Skip to main content
Source File: cat.j00022.xml

Page Image

Nebraska State Journal

February 22, 1894
page 5


It is not necessary to be a follower of the race track to enjoy the exciting play "In Old Kentucky," which received its initial performance in Lincoln at the Lansing theatre last night. Its "horsey" flavor is unmistakable from beginning to end, but the horse and the race, important as they are in the plot, are only supplementary incidents in the unfolding of a dainty little love story of just the kind that one expects to come out of the blue grass regions. The story is developed with the aid of a number of really exciting climaxes and with a wealth of scenery that throws the average play of its class quite in the shade. There is the conventional opening in the mountains, only the mountains are finer than usual, and the backwoods damsel who is discovered there by the young Kentucky aristocrat is if anything more attractive than the type commonly presented. There is a Kentucky stable yard, with a fine mansion in the background, and pickaninneis galore and all other accessories correctly presented. The young mountain girl comes down to visit the family of the young man, and comes just in time to lead the race horse "Queen Bess" out of the blazing barn while the gallery gods stand up and fairly scream with delight. It is indeed a stirring scene.

Of course the fortune of the young Kentuckian depends on the result of a race, and naturally enough the jockey gets drunk when it is too late to procure a substitute and everything seems lost. Then the mountain maid comes forward, dons the costume of a jockey and rides a race that ends victoriously in front of the grand stand, while the band boys strain their horns playing "Dixie" and the crowds go crazy over the pretty race. Here the whole house feels like rising to cheer, for the scene is really enough to fire the most phlegmatic.

The rest of the story tells itself. Everything ends happily, of course, and the villain receives proper attention.

The people were so absorbed in the play that they had not time to notice whether the actors were good, bad or indifferent. That is a sign that their work was well done. Laura Burt was the favorite, her part of the mountain girl giving her the affections of her auditors at once. Edward White was at times a trifle stiff as the villain, but the cold glitter in his eyes was something that lifted his part far above mediocrity.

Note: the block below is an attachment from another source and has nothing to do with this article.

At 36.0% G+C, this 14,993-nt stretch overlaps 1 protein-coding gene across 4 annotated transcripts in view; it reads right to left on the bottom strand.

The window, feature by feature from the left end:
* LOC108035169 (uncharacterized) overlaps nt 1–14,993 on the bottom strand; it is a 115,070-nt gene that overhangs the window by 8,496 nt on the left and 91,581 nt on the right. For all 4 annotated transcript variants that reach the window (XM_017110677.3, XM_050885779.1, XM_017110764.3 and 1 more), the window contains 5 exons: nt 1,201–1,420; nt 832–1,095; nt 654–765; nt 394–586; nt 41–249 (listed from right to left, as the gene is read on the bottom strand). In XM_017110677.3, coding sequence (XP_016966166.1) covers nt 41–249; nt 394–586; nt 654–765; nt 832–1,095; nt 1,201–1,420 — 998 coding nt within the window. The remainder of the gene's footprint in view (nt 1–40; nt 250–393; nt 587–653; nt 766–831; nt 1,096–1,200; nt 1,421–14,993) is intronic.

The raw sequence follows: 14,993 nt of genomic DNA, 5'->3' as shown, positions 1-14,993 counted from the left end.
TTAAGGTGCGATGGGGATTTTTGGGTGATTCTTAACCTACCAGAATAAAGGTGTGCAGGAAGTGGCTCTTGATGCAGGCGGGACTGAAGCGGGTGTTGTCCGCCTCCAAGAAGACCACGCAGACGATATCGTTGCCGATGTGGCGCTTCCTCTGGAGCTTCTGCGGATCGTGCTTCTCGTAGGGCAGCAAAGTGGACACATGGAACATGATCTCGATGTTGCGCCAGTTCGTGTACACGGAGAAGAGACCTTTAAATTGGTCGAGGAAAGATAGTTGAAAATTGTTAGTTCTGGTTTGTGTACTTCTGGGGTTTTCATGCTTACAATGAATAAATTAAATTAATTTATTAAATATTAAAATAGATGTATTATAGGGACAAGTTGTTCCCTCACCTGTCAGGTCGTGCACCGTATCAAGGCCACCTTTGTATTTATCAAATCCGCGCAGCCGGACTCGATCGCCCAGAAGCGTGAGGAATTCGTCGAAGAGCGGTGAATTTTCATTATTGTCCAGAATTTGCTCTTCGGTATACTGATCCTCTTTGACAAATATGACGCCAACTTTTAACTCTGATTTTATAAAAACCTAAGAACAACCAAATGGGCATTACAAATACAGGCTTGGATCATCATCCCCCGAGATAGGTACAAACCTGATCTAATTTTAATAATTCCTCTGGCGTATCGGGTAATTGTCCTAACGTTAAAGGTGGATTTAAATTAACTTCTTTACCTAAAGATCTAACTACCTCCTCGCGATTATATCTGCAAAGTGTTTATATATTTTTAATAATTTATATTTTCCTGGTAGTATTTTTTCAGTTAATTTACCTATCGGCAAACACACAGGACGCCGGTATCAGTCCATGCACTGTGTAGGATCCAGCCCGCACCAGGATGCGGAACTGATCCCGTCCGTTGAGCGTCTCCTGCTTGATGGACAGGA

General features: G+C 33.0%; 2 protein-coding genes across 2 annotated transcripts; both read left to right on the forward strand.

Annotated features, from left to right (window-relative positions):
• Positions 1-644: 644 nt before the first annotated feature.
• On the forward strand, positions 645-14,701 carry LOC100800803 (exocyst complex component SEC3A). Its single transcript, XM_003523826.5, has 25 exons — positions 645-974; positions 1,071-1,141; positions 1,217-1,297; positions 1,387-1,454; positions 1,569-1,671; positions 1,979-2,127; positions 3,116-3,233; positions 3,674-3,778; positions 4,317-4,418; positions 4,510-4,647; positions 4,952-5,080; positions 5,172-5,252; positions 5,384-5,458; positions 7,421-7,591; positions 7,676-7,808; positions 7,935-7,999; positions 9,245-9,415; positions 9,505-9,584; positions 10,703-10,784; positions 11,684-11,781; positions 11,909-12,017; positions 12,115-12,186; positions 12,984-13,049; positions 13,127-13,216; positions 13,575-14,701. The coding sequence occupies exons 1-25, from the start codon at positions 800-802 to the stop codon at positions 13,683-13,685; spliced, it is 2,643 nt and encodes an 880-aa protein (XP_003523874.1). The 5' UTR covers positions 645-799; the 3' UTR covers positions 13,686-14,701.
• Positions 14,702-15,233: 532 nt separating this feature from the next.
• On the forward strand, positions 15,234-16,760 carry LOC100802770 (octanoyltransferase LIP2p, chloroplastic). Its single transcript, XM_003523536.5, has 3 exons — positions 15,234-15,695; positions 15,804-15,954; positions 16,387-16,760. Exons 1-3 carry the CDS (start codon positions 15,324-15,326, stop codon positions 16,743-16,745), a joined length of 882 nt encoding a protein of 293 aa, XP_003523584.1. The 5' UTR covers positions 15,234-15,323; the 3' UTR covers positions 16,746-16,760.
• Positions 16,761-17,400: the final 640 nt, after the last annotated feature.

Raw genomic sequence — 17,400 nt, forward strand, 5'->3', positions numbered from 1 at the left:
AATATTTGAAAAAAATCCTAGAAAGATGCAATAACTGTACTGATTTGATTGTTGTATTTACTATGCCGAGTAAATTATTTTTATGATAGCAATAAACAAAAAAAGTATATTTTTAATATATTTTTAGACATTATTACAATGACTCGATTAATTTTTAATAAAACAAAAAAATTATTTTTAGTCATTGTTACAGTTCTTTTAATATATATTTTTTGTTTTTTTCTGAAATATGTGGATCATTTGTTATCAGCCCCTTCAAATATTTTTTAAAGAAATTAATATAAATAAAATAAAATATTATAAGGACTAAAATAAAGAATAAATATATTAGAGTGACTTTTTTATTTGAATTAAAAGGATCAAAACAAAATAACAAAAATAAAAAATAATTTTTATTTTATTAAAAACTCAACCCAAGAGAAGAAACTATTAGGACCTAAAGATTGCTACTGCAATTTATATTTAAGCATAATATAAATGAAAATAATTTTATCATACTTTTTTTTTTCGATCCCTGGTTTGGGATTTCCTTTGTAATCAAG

The house was fairly well filled, but is predicted that much larger audience will be on hand tonight.

A Ballad Concert.

The concert given last night at the First congregational church was a very unpretentious affair and perhaps that is one reason why it was so thoroughly enjoyed. The pieces were all of simple character. Mrs. Raymond played a bright and spirited march by Wiley . Mr. Wurzburg gave Pinsuti's "What Shall I Sing to Thee" in good voice. Mrs. Casrie Nye of Omaha sang "If I but Knew," by Smith , and Nevin's "Twilight" in her first number, and "My Little Love," by Hawley, in her second. For an encore she gave Dennee's "Lullaby." Mrs. Nye has a full mezzo soprano voice of a rich quality. The only piano number was a march by Hollander , played by Mrs. Will Owen Jones . She was recalled and gave Nevin's "Narcissus." Mrs. C. S. Lippincott sang "My Bonnie, Sweet Bessie," in a voice marked for its clear and sweet quality. Her encore song was "Going to the Mountain." Prof. Frank Strong was on the program for one song, but the audience, of course, required two. Those who had not heard him before were pleased to find his voice rich and sympathetic and his singing in good style A duet, "Master and Man," by Mrs. Lippincott and Mr. Wurzburg, closed the musical part of the entertainment, which was just as delightful as it was unostentatious.

Light refreshments were later served in the chapel, and gave an excuse for a social hour after the concert.

"In Old Kentucky."

The great and instantaneous metropolitan success "In Old Kentucky" will be repeated at the Lansing theatre tonight. The many novel and striking features of this new play seem to have landed it high in popular favor.

To Be Repeated.

The laudatory comments expressed by the people in general and many urgent requests for a repetition of "The Captive" of Plautus and "The Antigon" of Sophokles by the students of the state university have led to the granting of the demands. Friday, February 23, is the date chosen and all evidences point to the Lansing theatre being filled to overflowing. While the plays are in Greek and Latin, it must not be supposed that they are uninteresting unless the auditor is a thorough scholar in these respective languages. The plot of each is very simple and has an actionable story, thus not depending upon the dialogue to any great extent. The prices are 25, 50, and 75 cents. Seats now on sale.

"His Nibs and His Nobs."

Saturday evening, February 24, at the Lansing theatre, Nibbe's French burlesque company will present the latest up to date burletta, called "His Nibs and His Nobs." This company is particularly noticable from the fact that there are none but artists upon its roster. Many European novelties are introduced in the olio and an unusually good peformance is promised.